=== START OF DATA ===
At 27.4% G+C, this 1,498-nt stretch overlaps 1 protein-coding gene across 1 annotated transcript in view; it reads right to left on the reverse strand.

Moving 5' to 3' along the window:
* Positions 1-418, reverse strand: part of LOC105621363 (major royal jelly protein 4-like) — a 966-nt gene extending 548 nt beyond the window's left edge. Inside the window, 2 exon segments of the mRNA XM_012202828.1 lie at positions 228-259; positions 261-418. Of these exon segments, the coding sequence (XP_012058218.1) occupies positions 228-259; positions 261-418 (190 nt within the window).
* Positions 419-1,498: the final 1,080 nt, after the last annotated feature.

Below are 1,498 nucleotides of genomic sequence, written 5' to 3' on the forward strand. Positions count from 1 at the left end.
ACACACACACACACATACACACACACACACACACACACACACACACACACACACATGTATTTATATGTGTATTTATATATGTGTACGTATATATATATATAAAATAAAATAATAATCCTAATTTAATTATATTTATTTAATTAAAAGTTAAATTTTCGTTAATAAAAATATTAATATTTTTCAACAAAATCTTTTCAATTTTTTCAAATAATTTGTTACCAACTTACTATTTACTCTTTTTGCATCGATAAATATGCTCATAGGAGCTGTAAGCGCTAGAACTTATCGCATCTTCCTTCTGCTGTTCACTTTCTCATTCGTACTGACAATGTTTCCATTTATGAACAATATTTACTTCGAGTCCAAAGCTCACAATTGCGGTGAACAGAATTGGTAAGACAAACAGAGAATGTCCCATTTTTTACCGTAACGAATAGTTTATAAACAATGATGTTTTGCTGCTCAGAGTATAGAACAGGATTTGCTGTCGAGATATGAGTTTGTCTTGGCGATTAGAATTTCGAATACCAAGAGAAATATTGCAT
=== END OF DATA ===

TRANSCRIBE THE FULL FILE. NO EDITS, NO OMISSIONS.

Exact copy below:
At 27.4% G+C, this 1,498-nt stretch overlaps 1 protein-coding gene across 1 annotated transcript in view; it reads right to left on the reverse strand.

Moving 5' to 3' along the window:
* Positions 1-418, reverse strand: part of LOC105621363 (major royal jelly protein 4-like) — a 966-nt gene extending 548 nt beyond the window's left edge. Inside the window, 2 exon segments of the mRNA XM_012202828.1 lie at positions 228-259; positions 261-418. Of these exon segments, the coding sequence (XP_012058218.1) occupies positions 228-259; positions 261-418 (190 nt within the window).
* Positions 419-1,498: the final 1,080 nt, after the last annotated feature.

Below are 1,498 nucleotides of genomic sequence, written 5' to 3' on the forward strand. Positions count from 1 at the left end.
ACACACACACACACATACACACACACACACACACACACACACACACACACACACATGTATTTATATGTGTATTTATATATGTGTACGTATATATATATATAAAATAAAATAATAATCCTAATTTAATTATATTTATTTAATTAAAAGTTAAATTTTCGTTAATAAAAATATTAATATTTTTCAACAAAATCTTTTCAATTTTTTCAAATAATTTGTTACCAACTTACTATTTACTCTTTTTGCATCGATAAATATGCTCATAGGAGCTGTAAGCGCTAGAACTTATCGCATCTTCCTTCTGCTGTTCACTTTCTCATTCGTACTGACAATGTTTCCATTTATGAACAATATTTACTTCGAGTCCAAAGCTCACAATTGCGGTGAACAGAATTGGTAAGACAAACAGAGAATGTCCCATTTTTTACCGTAACGAATAGTTTATAAACAATGATGTTTTGCTGCTCAGAGTATAGAACAGGATTTGCTGTCGAGATATGAGTTTGTCTTGGCGATTAGAATTTCGAATACCAAGAGAAATATTGCAT